A whole album of cover tunes -- some old, like "Chantilly Lace" and "Don't Be Cruel," others new, like "Me And Bobby McGee" and "Games People Play." Obviously, a set like this doesn't do much to burnish Jerry Lee's image as an innovator, but he does invest these retreads with a surprising amount of vitality and joie de vivre You needn't go too far out of your way to track this disc down, but if you do pick it up, you might be surprised by how engaging it can be.
Jerry Lee Lewis "Who's Gonna Play This Old Piano?" (Mercury, 1972) (LP)
Jerry Lee Lewis "The Session" (Mercury, 1973)
A double LP of rock and R&B oldies, recorded in England with a bunch of heavyweights from the world of British rock - Eric Clapton, Albert Lee, Rory Gallagher, Gary Wright, and others... A real reinvigoration of Lewis's rock'n'roll cred.
Jerry Lee Lewis "Sometimes A Memory Ain't Enough" (Mercury, 1973) (LP)
Jerry Lee Lewis "Southern Roots" (Mercury, 1973)
(Produced by Huey P. Meaux)
This is a truly awful album, with Jerry Lee clearly blotto and going through the motions on most of the tracks... Oh, sure, he plunks the piano and sings, but there's not a lot of feeling or conviction behind it, and mostly he's just plowing his way through the sessions, and waiting to cash his check. Likewise, despite a ton of talent in the Memphis crew behind him, nobody seems to be putting much effort into it... and can you blame them? Not really. Anyway, the hype was "Jerry Lee goes to Memphis, does a super-Southern album," but I think the concept was just meant to cover up how bad whatever he recorded at the time was going to be. Notable talent among all the Steve Cropper/Duck Dunn usual-suspects includes Augie Meyers playing Vox organ on a (terrible) version of Doug Sahm's "Revolutionary Man," Tony Joe White kicking in a few vocals, and Mack Vickery playing harmonica and contributing a couple of songs to the set list. But, jeez, this really was a dispiriting and forlorn recording session... (Random question: anyone know if sound engineer Lonnie Bice was any relation to American Idol finalist Bo Bice? Just wondering.)
Jerry Lee Lewis "I-40 Country" (Mercury, 1974) (LP)
Jerry Lee Lewis "Boogie Woogie Country Man" (Mercury, 1975)
Jerry Lee Lewis "Odd Man In" (Mercury, 1975) (LP)
Man, I wish I had a set of those playing cards on the cover...
Jerry Lee Lewis "Country Class" (Mercury, 1976) (LP)
Jerry Lee Lewis "Country Memories" (Mercury, 1977) (LP)
Jerry Lee Lewis "Jerry Lee Keeps Rockin' " (Mercury, 1978) (LP)
Jerry Lee Lewis "Duets" (Sun Records, 1978)
A cheesy set of phony "duets," featuring old Jerry Lee recordings overdubbed with vocals by the 1970s Sun artist known as Orion (an Elvis Presley imitator who the label tried to promote as a reincarnation of, or a secretly-not-dead version of the King.) The idea, I guess, was to try and get fans to believed that these were original recordings made by these two rock'n'roll pioneers, back in the day. Seems pretty silly, though -- it's pretty easy to detect the fraud.
Jerry Lee Lewis "Jerry Lee Lewis" (Elektra, 1979) (LP)
Jerry Lee Lewis "When Two Worlds Collide" (Elektra, 1980) (LP)
Jerry Lee Lewis "Killer Country" (Elektra, 1980) (LP)
Jerry Lee Lewis/Johnny Cash/Carl Perkins "The Survivors -- Live" (Columbia, 1982)
Jerry Lee Lewis "My Fingers Do the Talkin' " (MCA, 1983) (LP)
Jerry Lee Lewis "I Am What I Am" (MCA, 1984)
Jerry Lee Lewis "I'm On Fire" (Mercury, 1985) (LP)
Jerry Lee Lewis/Johnny Cash/Carl Perkins/Roy Orbison "Class Of '55: Memphis Rock'N'Roll Homecoming" (Polygram, 1986)
Jerry Lee Lewis "Great Balls Of Fire!" (Soundtrack) (Polydor, 1989)
The soundtrack to a popular Jerry Lee Lewis biopic, starring Dennis Quaid and Winona Ryder...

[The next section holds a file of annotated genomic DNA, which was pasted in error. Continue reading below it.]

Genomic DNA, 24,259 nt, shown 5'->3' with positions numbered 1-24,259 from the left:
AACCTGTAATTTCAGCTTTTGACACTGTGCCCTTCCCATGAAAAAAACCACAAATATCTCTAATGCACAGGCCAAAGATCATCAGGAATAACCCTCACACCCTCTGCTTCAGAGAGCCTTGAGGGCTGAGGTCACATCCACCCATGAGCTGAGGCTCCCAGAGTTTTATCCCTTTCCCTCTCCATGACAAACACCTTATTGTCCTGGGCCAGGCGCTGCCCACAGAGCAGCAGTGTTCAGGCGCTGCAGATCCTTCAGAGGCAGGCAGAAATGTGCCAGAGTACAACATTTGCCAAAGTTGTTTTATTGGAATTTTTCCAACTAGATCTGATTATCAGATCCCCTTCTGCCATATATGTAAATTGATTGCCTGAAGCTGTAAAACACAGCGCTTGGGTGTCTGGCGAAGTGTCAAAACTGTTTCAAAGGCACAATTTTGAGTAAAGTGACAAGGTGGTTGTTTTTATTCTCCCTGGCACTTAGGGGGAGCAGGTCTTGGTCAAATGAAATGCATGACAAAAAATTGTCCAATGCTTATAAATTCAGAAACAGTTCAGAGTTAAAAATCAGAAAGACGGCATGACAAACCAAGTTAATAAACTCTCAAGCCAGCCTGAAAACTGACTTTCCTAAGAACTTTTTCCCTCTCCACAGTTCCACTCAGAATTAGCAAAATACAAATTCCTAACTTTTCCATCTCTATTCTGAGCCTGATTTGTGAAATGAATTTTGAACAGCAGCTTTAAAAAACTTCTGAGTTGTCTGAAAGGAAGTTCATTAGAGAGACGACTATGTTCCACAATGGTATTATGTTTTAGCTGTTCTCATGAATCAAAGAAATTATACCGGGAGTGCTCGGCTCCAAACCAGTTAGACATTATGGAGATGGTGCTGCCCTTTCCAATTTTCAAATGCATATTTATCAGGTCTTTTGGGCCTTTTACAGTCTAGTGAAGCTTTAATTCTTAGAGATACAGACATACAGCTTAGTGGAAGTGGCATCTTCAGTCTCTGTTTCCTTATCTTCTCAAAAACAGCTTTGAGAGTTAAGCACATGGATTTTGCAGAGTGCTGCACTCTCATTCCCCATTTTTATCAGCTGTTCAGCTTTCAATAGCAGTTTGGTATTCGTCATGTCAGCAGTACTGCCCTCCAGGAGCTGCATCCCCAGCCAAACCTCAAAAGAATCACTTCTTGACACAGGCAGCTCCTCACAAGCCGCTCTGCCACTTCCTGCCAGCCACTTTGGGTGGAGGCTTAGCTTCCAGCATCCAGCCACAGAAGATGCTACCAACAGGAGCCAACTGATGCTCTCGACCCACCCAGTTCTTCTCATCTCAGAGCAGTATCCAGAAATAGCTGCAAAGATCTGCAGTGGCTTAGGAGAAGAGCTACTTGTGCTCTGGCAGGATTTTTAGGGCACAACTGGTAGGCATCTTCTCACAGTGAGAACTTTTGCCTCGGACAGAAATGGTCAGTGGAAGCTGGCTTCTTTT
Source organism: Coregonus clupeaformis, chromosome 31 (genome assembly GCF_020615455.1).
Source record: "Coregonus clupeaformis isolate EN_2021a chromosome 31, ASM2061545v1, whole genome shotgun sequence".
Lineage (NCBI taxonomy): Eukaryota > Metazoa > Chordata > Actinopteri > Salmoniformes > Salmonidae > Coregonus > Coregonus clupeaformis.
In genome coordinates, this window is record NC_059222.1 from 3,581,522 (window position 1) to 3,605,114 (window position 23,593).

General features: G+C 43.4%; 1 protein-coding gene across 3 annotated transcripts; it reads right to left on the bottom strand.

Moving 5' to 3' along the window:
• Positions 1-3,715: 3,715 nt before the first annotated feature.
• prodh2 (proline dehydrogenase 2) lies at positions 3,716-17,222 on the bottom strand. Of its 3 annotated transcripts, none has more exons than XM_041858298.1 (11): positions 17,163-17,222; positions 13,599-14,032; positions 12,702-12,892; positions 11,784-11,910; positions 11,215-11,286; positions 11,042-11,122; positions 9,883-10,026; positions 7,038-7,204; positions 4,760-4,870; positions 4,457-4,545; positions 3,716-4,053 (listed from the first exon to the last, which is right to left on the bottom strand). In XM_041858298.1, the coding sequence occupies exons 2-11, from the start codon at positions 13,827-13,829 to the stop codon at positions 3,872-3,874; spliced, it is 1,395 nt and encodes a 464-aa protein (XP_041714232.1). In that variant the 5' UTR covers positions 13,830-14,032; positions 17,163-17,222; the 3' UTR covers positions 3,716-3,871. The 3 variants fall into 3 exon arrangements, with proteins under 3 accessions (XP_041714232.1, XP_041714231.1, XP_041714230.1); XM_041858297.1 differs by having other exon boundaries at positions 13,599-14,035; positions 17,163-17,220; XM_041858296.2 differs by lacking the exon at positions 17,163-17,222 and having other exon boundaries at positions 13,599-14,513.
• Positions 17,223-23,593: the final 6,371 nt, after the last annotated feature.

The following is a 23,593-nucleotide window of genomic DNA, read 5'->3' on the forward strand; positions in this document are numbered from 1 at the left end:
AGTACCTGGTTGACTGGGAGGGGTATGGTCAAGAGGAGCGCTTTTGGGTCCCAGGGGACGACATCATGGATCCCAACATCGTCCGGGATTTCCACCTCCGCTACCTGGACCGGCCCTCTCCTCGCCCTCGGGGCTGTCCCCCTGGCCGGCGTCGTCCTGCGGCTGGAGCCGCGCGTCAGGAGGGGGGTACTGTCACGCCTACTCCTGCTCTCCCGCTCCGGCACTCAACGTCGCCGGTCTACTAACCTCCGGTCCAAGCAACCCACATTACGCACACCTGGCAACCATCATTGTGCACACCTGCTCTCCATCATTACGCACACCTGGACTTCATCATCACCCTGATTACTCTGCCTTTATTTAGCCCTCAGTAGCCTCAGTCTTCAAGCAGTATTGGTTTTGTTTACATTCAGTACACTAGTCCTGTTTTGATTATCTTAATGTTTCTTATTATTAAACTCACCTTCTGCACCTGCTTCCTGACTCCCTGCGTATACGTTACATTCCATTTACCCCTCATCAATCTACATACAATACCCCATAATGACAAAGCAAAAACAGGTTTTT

Jerry Lee Lewis "Young Blood" (Sire/Elektra, 1995)
Jerry Lee Lewis/Various Artists "Last Man Standing: The Duets" (Shangri-La, 2006)
Friends and admirers were lined up around the block to get in the studio and jam with rock'n'roll forefather Jerry Lee Lewis... And, yeah, old Jerry Lee is still full of fire and brimstone, even though he's certainly no spring chicken. Some of these collaborations are cool -- George Jones and the Killer singing "Don't Be Ashamed Of Your Age" is a delicious slice of pop culture irony (especially when the next song on the album is "A Couple More Years," with Willie Nelson...) A grungy blues jam with Neil Young is also a surprising highlight, although other rock-oriented duets are a bit iffier... The inevitable rock-stars-jamming-with-their-hero bluster and brash, overly professional production dominates this album, with hippie-era rockers such as Eric Clapton, John Fogerty, Mick Jagger, Keith Richards, Jimmy Page, Robbie Robertson and Ronnie Wood bashing away on the by-the-numbers power chords -- there are also a few blues-based collaborations, with Buddy Guy, B.B. King and Little Richard that also have their moments. Still, even if Lewis brings more freshness and vitality to this album than many of his collaborators, this is still a noteworthy album... You gotta give credit where credit is due, and Jerry Lee isn't just a rock'n'roll survivor -- he's a powerhouse performer who has never slowed down over a fifty-year career, and he still can bring the house down. And, man, can Jerry Lee bang away on that piano!
Jerry Lee Lewis "Live From Austin, TX" (New West, 2007)
Jerry Lee Lewis "Live From Austin, TX" (DVD) (New West, 2007)
Jerry Lee Lewis "Mean Old Man" (Verve, 2010)
Another guest-star filled album from this once-primal rock'n'roll old-timer. Keep in mind that Lewis is now 75 years old... and he isn't getting any younger. Guests this time around include James Burton, Eric Clapton, Sheryl Crow, Merle Haggard, Mick Jagger, Kid Rock, John Mayer, Keith Richards, Ringo Starr, Ronnie Wood... It's an A-list cast, but clearly they expect the guests to do a lot of the heavy lifting. Also... if all the individual member appeared on all those various tracks, why couldn't they just get the Rolling Stones to appear as a band? Was Charlie Watts getting his nails done that day, or something? Nice to see the Killer still kicking around, although I have to confess this isn't exactly a desert-island disc for me... I'll mostly stick to that old anthology on Rhino if I need to get a little jolt of Jerry Lee.
Jerry Lee Lewis "Original Golden Hits, Vol. 1" (Sun, 1969)
Jerry Lee Lewis "Original Golden Hits, Vol. 2" (Sun, 1969)
Jerry Lee Lewis "A Taste Of Country" (Sun, 1970)
Jerry Lee Lewis "The Best Of Jerry Lee Lewis, v.1" (Smash, 1970)
Jerry Lee Lewis "Monsters" (Sun, 1971)
Jerry Lee Lewis "Breathless" (Pickwick, 1974)
Jerry Lee Lewis "Best Of Jerry Lee Lewis, v.2" (1978)
Jerry Lee Lewis "The Best Of Jerry Lee Lewis" (Elektra, 1981)
Wikipedia has a good artist profile and discography page
Hick Music Index